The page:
Has ICT Polarized Skill Demand? Evidence from Eleven Countries Over 25 Years

44 Pages Posted: 29 Jun 2010 Last revised: 7 Aug 2010

See all articles by Guy Michaels

Guy Michaels

London School of Economics & Political Science (LSE)

Ashwini Natraj

affiliation not provided to SSRN

John Van Reenen

London School of Economics - Centre for Economic Performance (CEP); Stanford Graduate School of Business; Institute for Fiscal Studies (IFS); Centre for Economic Policy Research (CEPR)

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Date Written: June 2010

Abstract

OECD labor markets have become more "polarized" with employment in the middle of the skill distribution falling relative to the top and (in recent years) also the bottom of the skill distribution. We test the hypothesis of Autor, Levy, and Murnane (2003) that this is partly due to information and communication technologies (ICT) complementing the analytical tasks primarily performed by highly educated workers and substituting for routine tasks generally performed by middle educated workers (with little effect on low educated workers performing manual non-routine tasks). Using industry level data on the US, Japan, and nine European countries 1980-2004 we find evidence consistent with ICT-based polarization. Industries with faster growth of ICT had greater increases in relative demand for high educated workers and bigger falls in relative demand for middle educated workers. Trade openness is also associated with polarization, but this is not robust to controls for technology (like R&D). Technologies can account for up to a quarter of the growth in demand for the college educated in the quarter century since 1980.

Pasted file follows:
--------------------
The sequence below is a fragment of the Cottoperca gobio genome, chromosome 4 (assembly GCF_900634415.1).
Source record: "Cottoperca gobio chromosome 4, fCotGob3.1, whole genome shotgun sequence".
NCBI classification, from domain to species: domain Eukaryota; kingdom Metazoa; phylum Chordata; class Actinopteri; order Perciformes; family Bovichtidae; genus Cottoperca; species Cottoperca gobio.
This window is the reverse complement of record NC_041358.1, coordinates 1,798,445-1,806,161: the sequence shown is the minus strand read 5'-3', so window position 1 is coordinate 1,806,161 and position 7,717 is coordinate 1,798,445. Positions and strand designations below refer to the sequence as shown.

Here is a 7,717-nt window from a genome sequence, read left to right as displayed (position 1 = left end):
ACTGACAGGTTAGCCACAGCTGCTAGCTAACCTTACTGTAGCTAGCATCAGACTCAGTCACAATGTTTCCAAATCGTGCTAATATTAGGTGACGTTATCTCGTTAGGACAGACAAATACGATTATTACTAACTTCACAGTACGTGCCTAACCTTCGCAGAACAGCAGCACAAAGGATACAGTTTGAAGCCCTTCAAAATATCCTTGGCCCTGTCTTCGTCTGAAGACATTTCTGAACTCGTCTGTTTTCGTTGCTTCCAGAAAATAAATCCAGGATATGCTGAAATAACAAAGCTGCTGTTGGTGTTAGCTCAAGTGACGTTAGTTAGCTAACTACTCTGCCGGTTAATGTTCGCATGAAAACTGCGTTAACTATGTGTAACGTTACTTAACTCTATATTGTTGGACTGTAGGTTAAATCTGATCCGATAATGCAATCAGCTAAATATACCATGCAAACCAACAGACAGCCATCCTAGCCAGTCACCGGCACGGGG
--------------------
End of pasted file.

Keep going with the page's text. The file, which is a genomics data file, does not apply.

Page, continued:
Suggested Citation

Michaels, Guy and Natraj, Ashwini and Van Reenen, John Michael, Has ICT Polarized Skill Demand? Evidence from Eleven Countries Over 25 Years (June 2010). NBER Working Paper No. w16138. Available at SSRN: https://ssrn.com/abstract=1630143

Guy Michaels (Contact Author)

London School of Economics & Political Science (LSE) ( email )

Houghton Street
London, WC2A 2AE
United Kingdom

Ashwini Natraj

affiliation not provided to SSRN ( email )

John Michael Van Reenen

London School of Economics - Centre for Economic Performance (CEP) ( email )

Houghton Street
London WC2A 2AE
United Kingdom
+44 20 7955 6976 (Phone)
+44 20 7955 6848 (Fax)

Stanford Graduate School of Business ( email )

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Institute for Fiscal Studies (IFS) ( email )

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London, WC1E 7AE
United Kingdom
+44 20 7240 6740 (Phone)
+44 20 7240 6136 (Fax)

Centre for Economic Policy Research (CEPR)

London
United Kingdom

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